The criminal justice system offers many career opportunities. Many people who choose this field want to help people and want to pursue jobs in social service. Some are interested in law enforcement and policing and others pursue teaching, law and research.
Most corrections jobs provide direct service to people before or after they are in criminal justice agencies. Some of the positions include probation officers, correctional counselor, parole, and after care.
More than 500,000 people are employed in policing and law enforcement in the United States. Jobs may include municipal police officer, state and county law enforcement, federal law enforcement and private security.
Law and the Courts
Career paths may include law, the legal system, and the courts. In most cases these careers require postgraduate education such as a law degree or court management courses. Titles may include prosecutor, defense counsel, judge, and court manager.
Research, Administration, and Teaching
Opportunities may exist in private and public sector research, system administration, and college teaching.
The Youth Justice Project has a mentoring program called Reading for Life. They are looking for undergrad students who love working with teenagers and who enjoy reading.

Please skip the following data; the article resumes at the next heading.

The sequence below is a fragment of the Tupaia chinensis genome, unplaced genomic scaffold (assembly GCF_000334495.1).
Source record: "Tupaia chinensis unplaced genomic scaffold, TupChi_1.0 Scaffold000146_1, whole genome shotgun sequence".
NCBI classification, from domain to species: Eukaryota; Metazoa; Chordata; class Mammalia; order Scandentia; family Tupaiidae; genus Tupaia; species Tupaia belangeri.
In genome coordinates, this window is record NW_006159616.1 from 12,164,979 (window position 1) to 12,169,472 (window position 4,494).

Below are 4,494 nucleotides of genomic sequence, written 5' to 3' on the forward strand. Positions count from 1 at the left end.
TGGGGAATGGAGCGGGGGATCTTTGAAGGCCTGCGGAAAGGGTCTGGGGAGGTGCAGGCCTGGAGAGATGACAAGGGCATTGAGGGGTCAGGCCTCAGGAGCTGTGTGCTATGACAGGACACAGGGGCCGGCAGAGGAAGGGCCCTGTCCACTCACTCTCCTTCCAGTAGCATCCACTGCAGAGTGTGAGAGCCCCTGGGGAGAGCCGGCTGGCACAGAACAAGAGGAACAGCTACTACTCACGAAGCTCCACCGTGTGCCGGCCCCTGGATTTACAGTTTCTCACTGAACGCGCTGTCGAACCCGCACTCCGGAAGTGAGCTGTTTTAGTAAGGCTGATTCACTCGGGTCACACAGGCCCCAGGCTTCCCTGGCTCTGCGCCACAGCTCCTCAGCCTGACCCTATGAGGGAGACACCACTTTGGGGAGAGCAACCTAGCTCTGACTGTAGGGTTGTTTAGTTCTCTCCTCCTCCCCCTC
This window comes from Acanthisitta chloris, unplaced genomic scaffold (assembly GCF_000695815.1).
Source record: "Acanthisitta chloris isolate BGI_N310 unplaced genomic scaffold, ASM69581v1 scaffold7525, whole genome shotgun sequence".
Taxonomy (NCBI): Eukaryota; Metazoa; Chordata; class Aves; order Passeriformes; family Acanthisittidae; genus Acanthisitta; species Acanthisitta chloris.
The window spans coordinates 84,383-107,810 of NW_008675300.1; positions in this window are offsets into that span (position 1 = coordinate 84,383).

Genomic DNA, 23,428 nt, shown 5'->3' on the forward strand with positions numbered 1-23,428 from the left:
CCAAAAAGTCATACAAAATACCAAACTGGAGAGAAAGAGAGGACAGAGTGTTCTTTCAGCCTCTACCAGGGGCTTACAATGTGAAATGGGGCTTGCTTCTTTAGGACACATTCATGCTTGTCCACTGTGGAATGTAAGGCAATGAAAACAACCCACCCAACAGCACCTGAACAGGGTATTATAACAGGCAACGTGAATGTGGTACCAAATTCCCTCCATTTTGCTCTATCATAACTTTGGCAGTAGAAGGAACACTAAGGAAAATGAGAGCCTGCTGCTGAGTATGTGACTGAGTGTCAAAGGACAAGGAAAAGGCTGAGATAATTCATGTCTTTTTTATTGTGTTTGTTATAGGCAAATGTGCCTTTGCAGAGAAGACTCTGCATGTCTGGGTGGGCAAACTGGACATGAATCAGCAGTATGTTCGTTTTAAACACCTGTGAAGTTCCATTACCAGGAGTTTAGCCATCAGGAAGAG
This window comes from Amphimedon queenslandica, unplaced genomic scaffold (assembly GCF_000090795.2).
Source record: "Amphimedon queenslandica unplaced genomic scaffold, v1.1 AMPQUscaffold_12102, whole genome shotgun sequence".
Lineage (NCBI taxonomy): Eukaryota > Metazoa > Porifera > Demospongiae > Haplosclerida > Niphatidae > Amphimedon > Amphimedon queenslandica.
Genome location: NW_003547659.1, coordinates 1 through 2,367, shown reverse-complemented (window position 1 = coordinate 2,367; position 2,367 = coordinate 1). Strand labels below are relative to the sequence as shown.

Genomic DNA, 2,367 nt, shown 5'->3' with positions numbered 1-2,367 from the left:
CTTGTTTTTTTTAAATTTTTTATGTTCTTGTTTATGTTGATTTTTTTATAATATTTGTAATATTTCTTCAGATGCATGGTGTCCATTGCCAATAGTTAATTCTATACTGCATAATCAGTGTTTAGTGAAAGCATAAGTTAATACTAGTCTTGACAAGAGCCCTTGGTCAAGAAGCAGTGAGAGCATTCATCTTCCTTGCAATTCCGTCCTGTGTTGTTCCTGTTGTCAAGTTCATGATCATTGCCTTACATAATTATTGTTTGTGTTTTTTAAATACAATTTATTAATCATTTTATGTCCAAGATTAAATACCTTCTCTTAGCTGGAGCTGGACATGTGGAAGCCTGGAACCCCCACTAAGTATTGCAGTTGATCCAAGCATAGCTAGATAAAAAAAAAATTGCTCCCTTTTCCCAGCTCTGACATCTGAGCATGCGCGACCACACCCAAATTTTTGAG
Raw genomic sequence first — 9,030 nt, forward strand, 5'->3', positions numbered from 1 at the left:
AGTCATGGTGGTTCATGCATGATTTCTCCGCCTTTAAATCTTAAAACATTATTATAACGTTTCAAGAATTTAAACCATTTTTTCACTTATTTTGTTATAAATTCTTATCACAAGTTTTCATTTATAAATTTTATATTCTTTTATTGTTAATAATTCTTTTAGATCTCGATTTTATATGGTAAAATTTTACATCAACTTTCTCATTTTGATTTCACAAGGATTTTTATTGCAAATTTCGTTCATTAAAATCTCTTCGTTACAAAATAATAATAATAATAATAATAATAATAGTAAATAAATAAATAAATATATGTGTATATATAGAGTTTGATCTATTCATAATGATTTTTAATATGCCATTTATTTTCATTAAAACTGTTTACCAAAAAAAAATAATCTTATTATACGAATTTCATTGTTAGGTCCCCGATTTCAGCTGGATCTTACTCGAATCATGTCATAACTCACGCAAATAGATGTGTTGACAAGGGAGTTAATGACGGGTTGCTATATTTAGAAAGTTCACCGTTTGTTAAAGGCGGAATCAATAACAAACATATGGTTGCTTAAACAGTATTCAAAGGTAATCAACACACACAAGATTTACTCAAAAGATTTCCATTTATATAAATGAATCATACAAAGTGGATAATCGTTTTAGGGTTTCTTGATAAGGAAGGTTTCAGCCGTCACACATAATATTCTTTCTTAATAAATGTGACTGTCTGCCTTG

Reading for Life is a narrative-based intervention program that uses novels to facilitate virtuous character development in first time juvenile offenders. During the course of 10 weeks, the students meet in small groups led by two trained mentors to select one or more books to read together. During the session students explore themes in these books related to the seven classic virtues - justice, prudence, temperance, fortitude, fidelity, hope, and charity. They journal on their own experiences, engage in a community service project and present their work to their parents at a final session.
Undergrad mentors are trained and always work with a "seasoned" mentor who has experience running previous mentoring groups. The mentors are truly the heart and soul of this program and many students develop great relationships with their mentor and maintain contact with their mentor after groups have ended. In the five years of the program, 93% of the students participating have not re-offended in the year after the program ended, which is much higher than most other programs working with a similar population.
If you are interested in becoming a mentor for this program which may also be considered as an internship, please contact Amy Jobst, Assistant Director of the Youth Justice Project at 574-235-5317. She can also be reached at The St. Joseph County Juvenile Justice Center, 1000 S. Michigan Street, South Bend, Indiana 46601.
Career Resource Websites
www.bop.gov - Bureau of Prison Careers
www.irs.gov - IRS Career info
www.ncjrs.gov - National Criminal Justice Reference Service
www.nw3c.org - The National White Collar Crime Center
www.cbp.gov - U.S. Border Customs and Protection